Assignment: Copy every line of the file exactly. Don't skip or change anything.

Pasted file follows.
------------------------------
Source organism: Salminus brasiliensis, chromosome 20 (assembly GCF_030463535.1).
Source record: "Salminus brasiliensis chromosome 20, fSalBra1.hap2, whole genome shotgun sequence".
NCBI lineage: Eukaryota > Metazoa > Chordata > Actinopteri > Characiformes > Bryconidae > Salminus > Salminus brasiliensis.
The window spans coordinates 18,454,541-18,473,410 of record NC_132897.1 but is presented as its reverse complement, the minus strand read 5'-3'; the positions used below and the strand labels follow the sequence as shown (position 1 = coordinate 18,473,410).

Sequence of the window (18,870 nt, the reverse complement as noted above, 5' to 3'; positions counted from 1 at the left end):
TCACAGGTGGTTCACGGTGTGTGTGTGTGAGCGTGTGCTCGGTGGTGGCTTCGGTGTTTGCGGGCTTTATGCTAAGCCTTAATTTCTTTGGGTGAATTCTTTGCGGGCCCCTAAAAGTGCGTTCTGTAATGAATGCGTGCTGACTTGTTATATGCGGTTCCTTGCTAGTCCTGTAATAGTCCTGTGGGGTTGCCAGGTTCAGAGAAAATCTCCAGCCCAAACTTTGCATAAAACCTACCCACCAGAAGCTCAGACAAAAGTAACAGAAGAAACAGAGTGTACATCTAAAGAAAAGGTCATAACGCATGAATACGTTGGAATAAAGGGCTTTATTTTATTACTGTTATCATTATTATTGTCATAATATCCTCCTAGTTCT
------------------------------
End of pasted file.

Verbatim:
Source organism: Salminus brasiliensis, chromosome 20 (assembly GCF_030463535.1).
Source record: "Salminus brasiliensis chromosome 20, fSalBra1.hap2, whole genome shotgun sequence".
NCBI lineage: Eukaryota > Metazoa > Chordata > Actinopteri > Characiformes > Bryconidae > Salminus > Salminus brasiliensis.
The window spans coordinates 18,454,541-18,473,410 of record NC_132897.1 but is presented as its reverse complement, the minus strand read 5'-3'; the positions used below and the strand labels follow the sequence as shown (position 1 = coordinate 18,473,410).

Sequence of the window (18,870 nt, the reverse complement as noted above, 5' to 3'; positions counted from 1 at the left end):
TCACAGGTGGTTCACGGTGTGTGTGTGTGAGCGTGTGCTCGGTGGTGGCTTCGGTGTTTGCGGGCTTTATGCTAAGCCTTAATTTCTTTGGGTGAATTCTTTGCGGGCCCCTAAAAGTGCGTTCTGTAATGAATGCGTGCTGACTTGTTATATGCGGTTCCTTGCTAGTCCTGTAATAGTCCTGTGGGGTTGCCAGGTTCAGAGAAAATCTCCAGCCCAAACTTTGCATAAAACCTACCCACCAGAAGCTCAGACAAAAGTAACAGAAGAAACAGAGTGTACATCTAAAGAAAAGGTCATAACGCATGAATACGTTGGAATAAAGGGCTTTATTTTATTACTGTTATCATTATTATTGTCATAATATCCTCCTAGTTCT